The Wright Brother's plane could not fly if it was not made with light weight materials. Nor could it maintain speed or altitude, let alone get off the ground without an engine to pull it through the air. The engine would be useless without its propeller, and both the engine and propeller could not work without gasoline. The plane could not stay level without the front rudder, nor could it turn without cables to flex the wings. All of these factors explain how the plane functioned in the earth's atmosphere, yet they also explain why the Wright Brothers built the plane the way they did.

The Wright Brothers studied birds in flight and paid very close attention to how the birds flexed their wings when turning in the air, but had a very difficult time figuring out how they could make their plane turn in the air. One of the brothers was holding a rectangular cardboard inner tube box when he looked at it and began flexing it back and forth, twisting each end in the opposite direction the other end was moving. It occurred to him that he could make the plane turn by designing the plane's wing structure according to what he observed by twisting the box. This discovery of his was accidental, but it is important to note that he was able to take what he learned by accident and apply it to something practical. In other words, he was able to intentionally do something with this idea.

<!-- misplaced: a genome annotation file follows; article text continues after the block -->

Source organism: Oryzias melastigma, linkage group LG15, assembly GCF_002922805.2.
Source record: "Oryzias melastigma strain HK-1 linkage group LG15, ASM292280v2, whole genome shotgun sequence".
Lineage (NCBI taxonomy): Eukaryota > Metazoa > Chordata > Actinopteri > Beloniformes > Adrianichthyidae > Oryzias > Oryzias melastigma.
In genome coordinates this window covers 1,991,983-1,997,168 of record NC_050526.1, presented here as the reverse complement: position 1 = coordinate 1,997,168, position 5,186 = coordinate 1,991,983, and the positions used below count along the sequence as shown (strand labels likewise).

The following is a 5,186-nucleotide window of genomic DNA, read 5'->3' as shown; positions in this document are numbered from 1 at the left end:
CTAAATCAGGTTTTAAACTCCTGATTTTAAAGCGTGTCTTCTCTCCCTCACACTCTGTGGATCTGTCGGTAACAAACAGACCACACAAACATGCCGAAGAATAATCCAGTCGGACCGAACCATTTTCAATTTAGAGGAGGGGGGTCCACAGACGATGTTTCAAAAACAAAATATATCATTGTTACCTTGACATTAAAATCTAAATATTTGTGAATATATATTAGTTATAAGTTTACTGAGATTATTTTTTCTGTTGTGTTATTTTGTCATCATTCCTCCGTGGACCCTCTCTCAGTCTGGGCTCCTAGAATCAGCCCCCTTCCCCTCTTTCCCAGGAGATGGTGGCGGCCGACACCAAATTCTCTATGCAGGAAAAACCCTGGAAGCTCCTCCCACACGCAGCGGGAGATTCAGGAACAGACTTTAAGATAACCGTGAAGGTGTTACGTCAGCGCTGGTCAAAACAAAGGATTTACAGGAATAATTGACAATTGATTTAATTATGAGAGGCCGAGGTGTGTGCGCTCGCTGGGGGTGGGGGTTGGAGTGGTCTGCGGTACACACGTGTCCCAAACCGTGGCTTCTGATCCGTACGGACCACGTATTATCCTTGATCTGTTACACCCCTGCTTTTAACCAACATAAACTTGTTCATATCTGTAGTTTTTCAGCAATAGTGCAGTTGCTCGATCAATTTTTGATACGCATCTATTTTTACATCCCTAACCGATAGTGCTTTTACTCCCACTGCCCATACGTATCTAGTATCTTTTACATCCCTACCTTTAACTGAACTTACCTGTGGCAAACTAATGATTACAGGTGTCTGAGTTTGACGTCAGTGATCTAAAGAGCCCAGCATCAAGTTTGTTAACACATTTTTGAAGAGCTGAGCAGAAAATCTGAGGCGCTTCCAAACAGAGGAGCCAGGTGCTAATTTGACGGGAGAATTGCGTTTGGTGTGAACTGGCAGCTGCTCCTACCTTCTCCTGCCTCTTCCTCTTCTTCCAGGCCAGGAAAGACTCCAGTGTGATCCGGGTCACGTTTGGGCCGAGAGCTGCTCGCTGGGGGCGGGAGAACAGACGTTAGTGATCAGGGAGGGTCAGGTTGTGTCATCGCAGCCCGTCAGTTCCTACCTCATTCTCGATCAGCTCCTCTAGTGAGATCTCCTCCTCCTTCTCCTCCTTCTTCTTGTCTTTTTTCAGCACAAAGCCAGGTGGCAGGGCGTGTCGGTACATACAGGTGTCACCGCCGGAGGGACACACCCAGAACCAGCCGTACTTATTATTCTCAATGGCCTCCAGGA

Physics can explain why birds can fly, but what physics cannot explain is how nature could figure out how to make birds fly. Physics can explain why birds can get off the ground, maintain level flight, make turns in the air, but it cannot explain why nature chose specific aerodynamic details to make it possible for birds to accomplish the amazing things they do in the air. This is where the contradiction described earlier becomes apparent, because it is often difficult for scientists to describe why birds are designed the way they are without explaining why nature made them this way (if you watch nature shows on TV about plants, animals, or dinosaurs, listen very closely to what the narrator says, and you'll see what I mean). For example, the statement, ""birds are able to fly because they have wings"" is a huge contradiction to the idea that random mutations could produce flight because of the, BECAUSE statement, which implies that nature intended to give birds wings so they could fly. This would make random mutations intentional, which would imply that nature has a mind.